Richmond Digest: Bill to End Bad-Driver Fees Advances in the Senate

Del. Dwight Clinton Jones is the caucus's chairman.
Del. Dwight Clinton Jones is the caucus's chairman. (Bob Brown - AP)
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Thursday, January 17, 2008

The Senate took a first step yesterday toward repealing the controversial high fees for bad driving.

The Courts of Justice Committee voted unanimously to send a bill that would eliminate the fees to the Finance Committee for further review. The fees, which range from $750 to $3,000, are assessed for drunken driving and reckless driving.

-- Sandhya Somashekhar

Workers in Payday Lending Lobby Against Strict Rules

About 150 Virginians who work in the payday loan industry lobbied members of the General Assembly yesterday to implement some restrictions on their business but not enact legislation that would force them out of the state.

Gov. Timothy M. Kaine (D) and some legislators say they want to bolster regulations for payday lenders, who lend people cash advances against their paychecks. This year, the legislature will consider a number of bills that would impose restrictions, including a cap on interest rates.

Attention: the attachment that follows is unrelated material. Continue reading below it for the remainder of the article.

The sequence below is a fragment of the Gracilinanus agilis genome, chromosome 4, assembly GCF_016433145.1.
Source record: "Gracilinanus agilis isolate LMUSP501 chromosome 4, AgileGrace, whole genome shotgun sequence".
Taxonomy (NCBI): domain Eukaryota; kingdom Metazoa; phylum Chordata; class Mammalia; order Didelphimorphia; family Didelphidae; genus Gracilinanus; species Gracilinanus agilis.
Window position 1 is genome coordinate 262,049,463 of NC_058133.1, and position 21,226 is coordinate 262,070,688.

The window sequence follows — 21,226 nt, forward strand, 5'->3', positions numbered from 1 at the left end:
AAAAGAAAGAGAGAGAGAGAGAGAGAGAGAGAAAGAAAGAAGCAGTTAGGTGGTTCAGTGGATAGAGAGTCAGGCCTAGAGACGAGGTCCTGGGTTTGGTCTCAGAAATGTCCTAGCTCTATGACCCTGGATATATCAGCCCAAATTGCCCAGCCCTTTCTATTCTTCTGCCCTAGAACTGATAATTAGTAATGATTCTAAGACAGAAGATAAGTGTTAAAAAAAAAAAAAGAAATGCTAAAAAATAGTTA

On Tuesday, about 100 people from the Virginia Interfaith Center for Public Policy urged lawmakers to tighten regulations.

-- Anita Kumar

Voting Access and Gun Control Among Black Caucus Priorities

Black legislators in the General Assembly unveiled a list of priorities yesterday that includes reforming the payday lending industry, making voting more accessible, increasing gun control, expanding health insurance for low-income residents and adding money for training on racial-profiling awareness.

Members of the Virginia Legislative Black Caucus, who now lead four Senate committees and have gained seats on the assembly's two powerful fiscal committees, announced their goals at a news conference. Their top budget request was money for a proton beam cancer treatment center in Hampton Roads.

Del. Dwight Clinton Jones (D-Richmond), the caucus's chairman, said the group will try to voice the legislative concerns of people of color and other historically underrepresented groups.

-- Anita Kumar

Panel Votes to Take the Word 'Retarded' Out of State Laws

State lawmakers have taken a step toward doing away with the word "retarded."

Legislation to replace all references in state law to the "mentally retarded" and "mental retardation" with "intellectually disabled" and "intellectual disability" has been passed unanimously by a House committee. Advocates said the word "retarded" hurts the self-esteem of those with mental disabilities.

Del. C. Charles Caputo (D-Fairfax) said it would cost the state about $75,000 to make the change.

-- Associated Press

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